Reaction to: "The Lack Of Articles"
Written by Serun
I guess introducing myself isn't a bad idea seeing as how the only other thing I have done for the scene is write an article in the last Hugi. My nick is Serun and I am 16 years old living in Southern California, US. I got my first computer when I was 12, and instantly wanted to create demos, like the ones I had seen on my brother's Amiga. I started with BASIC, touched on some concepts of C, and pretty much went full bore into 16bit realmode Assembler. I soon decided to start on Windows, and I worked with DirectDraw for a while up until about November '98. I have now taken on a new platform, the BeOS, and am working on code for a few games and some effects I wish to program. That pretty much sums up most of my computer life. So now that my lengthy autobiography is finished, on with the response!
I must agree with Maharaja that most sceners probably don't consider themselves good enough writers, and therefore decide not to write. I was exactly the same way not more than a few months ago. I have come to the conclusion that articles are fun to write, and if someone doesn't like your article, who cares? I have come to a point where I believe that I need to get involved in the scene some way or another, or my time is going to be up and I won't get the chance. I haven't given up on coding (my main passion), but until I have chosen the platform I want to code for (I think BeOS is the one for me, see my article 'BeOS RULEZ!' in Hugi #14) and have gathered the skill and knowledge to create intros/demos, I can easily write an article or two in order to support the scene I love.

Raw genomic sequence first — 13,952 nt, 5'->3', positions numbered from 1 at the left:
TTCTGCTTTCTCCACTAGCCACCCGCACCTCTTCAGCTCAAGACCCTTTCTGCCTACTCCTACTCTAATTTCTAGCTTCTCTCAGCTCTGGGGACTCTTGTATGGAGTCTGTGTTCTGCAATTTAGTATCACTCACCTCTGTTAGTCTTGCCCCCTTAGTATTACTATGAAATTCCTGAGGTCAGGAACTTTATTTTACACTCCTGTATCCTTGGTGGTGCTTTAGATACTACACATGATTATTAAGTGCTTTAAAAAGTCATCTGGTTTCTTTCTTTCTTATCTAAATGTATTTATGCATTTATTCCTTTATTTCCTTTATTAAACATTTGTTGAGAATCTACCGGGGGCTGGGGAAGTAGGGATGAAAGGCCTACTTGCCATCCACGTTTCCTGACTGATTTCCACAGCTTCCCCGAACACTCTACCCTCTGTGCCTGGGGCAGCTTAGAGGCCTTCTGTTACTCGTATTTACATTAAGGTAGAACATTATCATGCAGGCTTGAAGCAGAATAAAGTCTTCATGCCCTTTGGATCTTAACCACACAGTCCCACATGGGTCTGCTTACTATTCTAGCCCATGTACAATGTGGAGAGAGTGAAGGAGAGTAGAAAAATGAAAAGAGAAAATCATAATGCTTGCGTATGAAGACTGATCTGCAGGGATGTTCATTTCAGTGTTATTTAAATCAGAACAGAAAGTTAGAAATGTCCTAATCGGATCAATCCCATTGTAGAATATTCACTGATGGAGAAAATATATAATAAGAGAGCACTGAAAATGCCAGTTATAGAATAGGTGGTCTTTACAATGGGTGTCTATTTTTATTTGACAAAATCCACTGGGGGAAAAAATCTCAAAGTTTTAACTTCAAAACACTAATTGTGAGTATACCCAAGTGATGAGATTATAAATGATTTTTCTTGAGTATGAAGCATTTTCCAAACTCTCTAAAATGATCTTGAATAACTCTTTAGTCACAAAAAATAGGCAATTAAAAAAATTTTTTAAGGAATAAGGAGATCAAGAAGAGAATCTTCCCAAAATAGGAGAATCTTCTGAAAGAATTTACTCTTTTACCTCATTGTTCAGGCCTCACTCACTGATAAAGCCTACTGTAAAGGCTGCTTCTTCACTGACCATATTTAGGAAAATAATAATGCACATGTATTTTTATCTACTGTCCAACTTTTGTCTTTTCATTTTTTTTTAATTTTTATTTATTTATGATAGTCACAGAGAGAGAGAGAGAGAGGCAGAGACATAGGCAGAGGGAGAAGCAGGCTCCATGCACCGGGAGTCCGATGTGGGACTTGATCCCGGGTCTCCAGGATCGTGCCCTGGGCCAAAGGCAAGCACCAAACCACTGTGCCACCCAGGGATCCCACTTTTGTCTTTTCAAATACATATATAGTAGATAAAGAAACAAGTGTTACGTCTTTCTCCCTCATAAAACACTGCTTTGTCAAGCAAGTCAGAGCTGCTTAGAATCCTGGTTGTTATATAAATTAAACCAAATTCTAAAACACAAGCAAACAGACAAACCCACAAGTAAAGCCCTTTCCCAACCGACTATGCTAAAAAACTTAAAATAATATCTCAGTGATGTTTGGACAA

The great thing about articles is that all you need is Notepad and some ideas (and preferably fingers and a keyboard). You don't need to know every single thing on Assembler, you don't have to be an artist, and you don't need to be able to compose tunes in trackers. Therefore, all the people that sit in the background and just watch demos but don't think they have something to contribute should open up Notepad and plug out some articles while they hone their skills in another field, or decide which field they prefer.
I guess all I'm trying to say through this cluttered article is, "Come on everyone! Write, write, write!" Get in touch with editors and find out what they are looking for, respond to other people's articles (just like me!), or write new articles about observations or experiments with your field of choice. If I can do it, I KNOW that everyone else can too.